Restaurateur Dan Kang runs the Seoul City Mongolian Grill, which trains North Korean defectors in the restaurant industry. The long-term goal: Return them to the north after Korea reunifies.
Seoul, South Korea
Most nights, service industry veteran Dan Kang arrives home around midnight, stopping off on the way to shoot a merciful game of pool or two.
The moments he spends poised with pool stick in hand are practically the only slivers of time he has to himself all day, a chance to unwind.
These days, Mr. Kang is the managing partner and executive chef at a restaurant that has more than the needs of its brimming clientele to contend with: Its very raison d'être is to empower North Korean defectors who have successfully completed the perilous journey from their homeland to South Korea.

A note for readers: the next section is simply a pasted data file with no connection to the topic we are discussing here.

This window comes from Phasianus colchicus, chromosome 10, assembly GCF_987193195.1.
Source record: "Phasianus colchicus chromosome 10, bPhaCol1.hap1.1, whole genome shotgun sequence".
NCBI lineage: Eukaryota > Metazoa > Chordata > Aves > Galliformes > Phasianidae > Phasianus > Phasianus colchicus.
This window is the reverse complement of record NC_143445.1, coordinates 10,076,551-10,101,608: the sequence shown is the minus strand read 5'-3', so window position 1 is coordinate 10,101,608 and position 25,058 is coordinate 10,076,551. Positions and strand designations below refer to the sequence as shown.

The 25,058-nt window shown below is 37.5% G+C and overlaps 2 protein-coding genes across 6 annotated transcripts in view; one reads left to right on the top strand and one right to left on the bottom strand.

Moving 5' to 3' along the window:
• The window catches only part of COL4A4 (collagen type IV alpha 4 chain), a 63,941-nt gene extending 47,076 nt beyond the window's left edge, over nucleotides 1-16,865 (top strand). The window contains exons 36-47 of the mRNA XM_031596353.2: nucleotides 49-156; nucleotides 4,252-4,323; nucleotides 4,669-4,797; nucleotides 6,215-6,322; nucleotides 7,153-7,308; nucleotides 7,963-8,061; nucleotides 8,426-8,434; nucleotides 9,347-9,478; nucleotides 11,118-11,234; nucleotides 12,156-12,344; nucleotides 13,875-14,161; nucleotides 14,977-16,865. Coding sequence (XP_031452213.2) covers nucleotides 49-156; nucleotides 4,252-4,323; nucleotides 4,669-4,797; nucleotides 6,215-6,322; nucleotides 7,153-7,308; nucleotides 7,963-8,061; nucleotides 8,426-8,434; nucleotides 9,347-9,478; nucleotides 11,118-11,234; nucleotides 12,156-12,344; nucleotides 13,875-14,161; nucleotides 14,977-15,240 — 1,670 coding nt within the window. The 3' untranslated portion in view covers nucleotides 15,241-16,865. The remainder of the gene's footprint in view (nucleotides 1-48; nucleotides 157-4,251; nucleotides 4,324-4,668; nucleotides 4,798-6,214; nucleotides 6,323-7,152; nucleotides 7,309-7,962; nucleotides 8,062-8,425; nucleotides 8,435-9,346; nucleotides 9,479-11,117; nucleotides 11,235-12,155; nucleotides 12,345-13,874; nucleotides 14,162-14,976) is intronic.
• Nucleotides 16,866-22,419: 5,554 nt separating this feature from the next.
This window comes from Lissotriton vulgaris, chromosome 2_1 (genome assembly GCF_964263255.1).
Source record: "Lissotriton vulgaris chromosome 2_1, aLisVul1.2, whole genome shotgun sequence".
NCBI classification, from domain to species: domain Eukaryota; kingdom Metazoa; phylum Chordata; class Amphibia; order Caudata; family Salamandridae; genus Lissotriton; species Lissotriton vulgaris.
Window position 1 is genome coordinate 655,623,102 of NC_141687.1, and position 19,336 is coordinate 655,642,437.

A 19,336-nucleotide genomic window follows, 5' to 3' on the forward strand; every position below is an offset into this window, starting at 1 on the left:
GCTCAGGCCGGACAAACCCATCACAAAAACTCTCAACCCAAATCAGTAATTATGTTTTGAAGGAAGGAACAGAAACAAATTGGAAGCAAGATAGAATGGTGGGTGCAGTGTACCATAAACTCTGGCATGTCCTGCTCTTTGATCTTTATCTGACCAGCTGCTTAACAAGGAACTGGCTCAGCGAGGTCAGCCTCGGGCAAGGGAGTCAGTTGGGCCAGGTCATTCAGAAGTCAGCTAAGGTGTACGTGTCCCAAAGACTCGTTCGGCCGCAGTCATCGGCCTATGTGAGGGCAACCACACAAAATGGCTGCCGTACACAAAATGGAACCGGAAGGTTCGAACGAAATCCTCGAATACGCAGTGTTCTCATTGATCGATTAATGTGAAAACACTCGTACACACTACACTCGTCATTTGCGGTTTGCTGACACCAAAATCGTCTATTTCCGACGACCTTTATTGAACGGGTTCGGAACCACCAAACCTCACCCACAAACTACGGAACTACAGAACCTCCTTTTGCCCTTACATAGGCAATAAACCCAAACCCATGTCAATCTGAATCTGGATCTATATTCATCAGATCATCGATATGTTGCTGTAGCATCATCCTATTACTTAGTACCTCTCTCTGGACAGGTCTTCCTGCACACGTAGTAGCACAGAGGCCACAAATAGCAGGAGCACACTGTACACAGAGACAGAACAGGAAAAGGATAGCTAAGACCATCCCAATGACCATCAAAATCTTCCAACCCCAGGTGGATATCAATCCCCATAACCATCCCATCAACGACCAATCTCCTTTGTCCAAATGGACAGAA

Though North Koreans who arrive in the South receive classes in cultural adaptation and a resettlement allowance, once they are let loose into society many cannot cope psychologically with their new, markedly different environment.
The unemployment rate among defectors from the isolated communist state was found at one point recently to be four times higher than the national average. Suicide rates tell a similar story. Defectors are two-and-a-half times more likely to take their own lives than native South Koreans, according to one set of statistics.
North Koreans in the South, Kang says, are often ostracized and stigmatized for coming from what is seen as a dirt poor, backward country.
This is where grass-roots enterprises like his Seoul City Mongolian Grill – which was set up to help provide defectors with financial assistance and jobs – come in.
The idea for the restaurant came from founder Simon Suh, a pastor at the church Kang attends in Ansan. After enlisting Kang, he embarked on a crusade to arm defectors with not only a salary but skills that one day can be taken back to the North under a reunified Korea and used to build the economy there from the ground up.